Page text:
A reduction occurs when there is a decrease in a component of care (i.e., frequency, duration, etc.). The ABN is not issued every time an item or service is reduced. But, if a reduction occurs and the beneficiary wants to receive care that is no longer considered medically reasonable and necessary, the ABN must be issued prior to delivery of this non-covered care.

Example: Mr. T is receiving outpatient physical therapy five days a week, and after meeting several goals, therapy is reduced to three days per week. Mr. T wants to achieve a higher level of proficiency in performing goal-related activities and wants to continue with therapy five days a week. He is willing to take financial responsibility for the costs of the two days of therapy per week that are no longer medically reasonable and necessary. An ABN would be issued prior to providing the additional days of therapy weekly.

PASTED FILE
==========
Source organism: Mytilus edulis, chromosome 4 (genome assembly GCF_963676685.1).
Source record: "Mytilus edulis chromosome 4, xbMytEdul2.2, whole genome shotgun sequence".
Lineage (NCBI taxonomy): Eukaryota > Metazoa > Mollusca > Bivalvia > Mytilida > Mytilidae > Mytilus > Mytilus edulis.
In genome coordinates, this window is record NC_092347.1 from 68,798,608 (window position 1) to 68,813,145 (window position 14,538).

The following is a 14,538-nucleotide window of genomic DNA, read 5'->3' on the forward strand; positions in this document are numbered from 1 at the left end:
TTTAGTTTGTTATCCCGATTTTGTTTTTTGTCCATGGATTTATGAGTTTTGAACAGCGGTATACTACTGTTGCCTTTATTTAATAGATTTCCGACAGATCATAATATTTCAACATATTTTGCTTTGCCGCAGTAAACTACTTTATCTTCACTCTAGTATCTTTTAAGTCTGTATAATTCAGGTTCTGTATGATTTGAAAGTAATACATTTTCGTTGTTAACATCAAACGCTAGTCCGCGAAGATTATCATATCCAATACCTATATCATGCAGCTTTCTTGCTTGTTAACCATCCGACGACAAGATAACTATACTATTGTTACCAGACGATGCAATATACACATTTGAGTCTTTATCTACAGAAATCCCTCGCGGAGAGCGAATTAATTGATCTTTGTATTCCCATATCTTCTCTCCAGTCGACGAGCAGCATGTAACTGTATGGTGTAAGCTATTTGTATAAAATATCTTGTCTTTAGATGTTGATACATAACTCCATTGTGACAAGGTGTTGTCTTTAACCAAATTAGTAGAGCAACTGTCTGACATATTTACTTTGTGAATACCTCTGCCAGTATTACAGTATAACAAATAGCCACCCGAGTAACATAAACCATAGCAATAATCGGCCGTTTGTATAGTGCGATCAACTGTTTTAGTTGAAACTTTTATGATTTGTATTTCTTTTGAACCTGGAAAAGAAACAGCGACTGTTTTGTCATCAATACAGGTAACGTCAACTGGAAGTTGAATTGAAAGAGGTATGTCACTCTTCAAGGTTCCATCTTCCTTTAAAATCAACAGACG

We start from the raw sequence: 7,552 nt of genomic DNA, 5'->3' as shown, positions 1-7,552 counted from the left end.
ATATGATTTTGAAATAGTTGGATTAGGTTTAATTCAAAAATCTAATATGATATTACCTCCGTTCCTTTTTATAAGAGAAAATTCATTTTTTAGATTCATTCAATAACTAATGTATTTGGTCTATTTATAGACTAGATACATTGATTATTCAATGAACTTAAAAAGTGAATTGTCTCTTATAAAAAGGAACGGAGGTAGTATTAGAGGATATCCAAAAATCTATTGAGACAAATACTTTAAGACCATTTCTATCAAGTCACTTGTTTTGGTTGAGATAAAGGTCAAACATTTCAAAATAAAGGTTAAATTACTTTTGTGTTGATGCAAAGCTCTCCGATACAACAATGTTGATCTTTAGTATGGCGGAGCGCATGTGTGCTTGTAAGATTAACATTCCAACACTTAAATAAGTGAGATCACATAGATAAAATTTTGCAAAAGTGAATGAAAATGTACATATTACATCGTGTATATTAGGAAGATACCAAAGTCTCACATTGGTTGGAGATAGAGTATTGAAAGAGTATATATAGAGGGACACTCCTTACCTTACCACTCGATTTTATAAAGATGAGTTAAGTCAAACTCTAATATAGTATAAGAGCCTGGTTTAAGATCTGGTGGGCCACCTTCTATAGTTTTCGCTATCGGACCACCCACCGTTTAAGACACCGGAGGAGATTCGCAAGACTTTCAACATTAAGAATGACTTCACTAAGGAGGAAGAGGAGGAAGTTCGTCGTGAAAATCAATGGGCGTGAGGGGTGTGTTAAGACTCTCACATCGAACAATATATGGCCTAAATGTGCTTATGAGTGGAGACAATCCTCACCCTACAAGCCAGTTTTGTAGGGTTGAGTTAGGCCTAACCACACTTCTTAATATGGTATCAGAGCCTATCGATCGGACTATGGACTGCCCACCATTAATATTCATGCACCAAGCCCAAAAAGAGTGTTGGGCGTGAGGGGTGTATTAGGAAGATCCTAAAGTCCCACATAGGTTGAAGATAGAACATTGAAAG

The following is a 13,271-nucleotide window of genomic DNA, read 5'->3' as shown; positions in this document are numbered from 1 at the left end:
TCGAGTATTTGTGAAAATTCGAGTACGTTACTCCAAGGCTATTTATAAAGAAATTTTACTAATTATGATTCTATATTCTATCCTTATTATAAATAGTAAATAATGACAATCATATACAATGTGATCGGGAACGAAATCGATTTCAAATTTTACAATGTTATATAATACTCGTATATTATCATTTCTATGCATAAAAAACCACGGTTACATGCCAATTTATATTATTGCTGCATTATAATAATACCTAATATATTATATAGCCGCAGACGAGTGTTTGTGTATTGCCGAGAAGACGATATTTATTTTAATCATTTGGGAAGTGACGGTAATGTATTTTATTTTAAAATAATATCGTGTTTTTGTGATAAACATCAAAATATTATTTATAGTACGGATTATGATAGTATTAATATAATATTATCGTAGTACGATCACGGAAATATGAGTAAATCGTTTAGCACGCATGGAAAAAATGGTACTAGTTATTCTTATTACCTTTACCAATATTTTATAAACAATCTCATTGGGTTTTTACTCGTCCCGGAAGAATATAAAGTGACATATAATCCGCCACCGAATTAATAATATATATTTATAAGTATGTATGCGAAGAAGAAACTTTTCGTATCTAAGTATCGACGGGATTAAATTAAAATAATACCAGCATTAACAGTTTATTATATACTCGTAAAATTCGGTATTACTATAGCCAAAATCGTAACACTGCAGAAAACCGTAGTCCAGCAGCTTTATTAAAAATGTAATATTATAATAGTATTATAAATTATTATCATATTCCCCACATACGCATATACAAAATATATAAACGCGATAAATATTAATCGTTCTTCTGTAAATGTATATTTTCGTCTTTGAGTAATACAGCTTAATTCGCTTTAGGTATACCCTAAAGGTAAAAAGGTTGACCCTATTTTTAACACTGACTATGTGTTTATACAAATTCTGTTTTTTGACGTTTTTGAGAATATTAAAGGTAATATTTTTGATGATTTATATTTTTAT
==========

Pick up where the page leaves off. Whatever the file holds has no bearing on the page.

A termination is the discontinuation of certain items or services. The ABN is only issued at termination if the beneficiary wants to continue receiving care that is no longer medically reasonable and necessary.

Example: Ms. X has been receiving covered outpatient speech therapy services, has met her treatment goals, and has been given speech exercises to do at home that do not require therapist intervention. Ms. X wants her speech therapist to continue to work with her even though continued therapy is not medically reasonable or necessary. Ms. X is issued an ABN prior to her speech therapist resuming therapy that is no longer considered medically reasonable and necessary.

Period of Effectiveness, Repetitive or Continuous Noncovered Care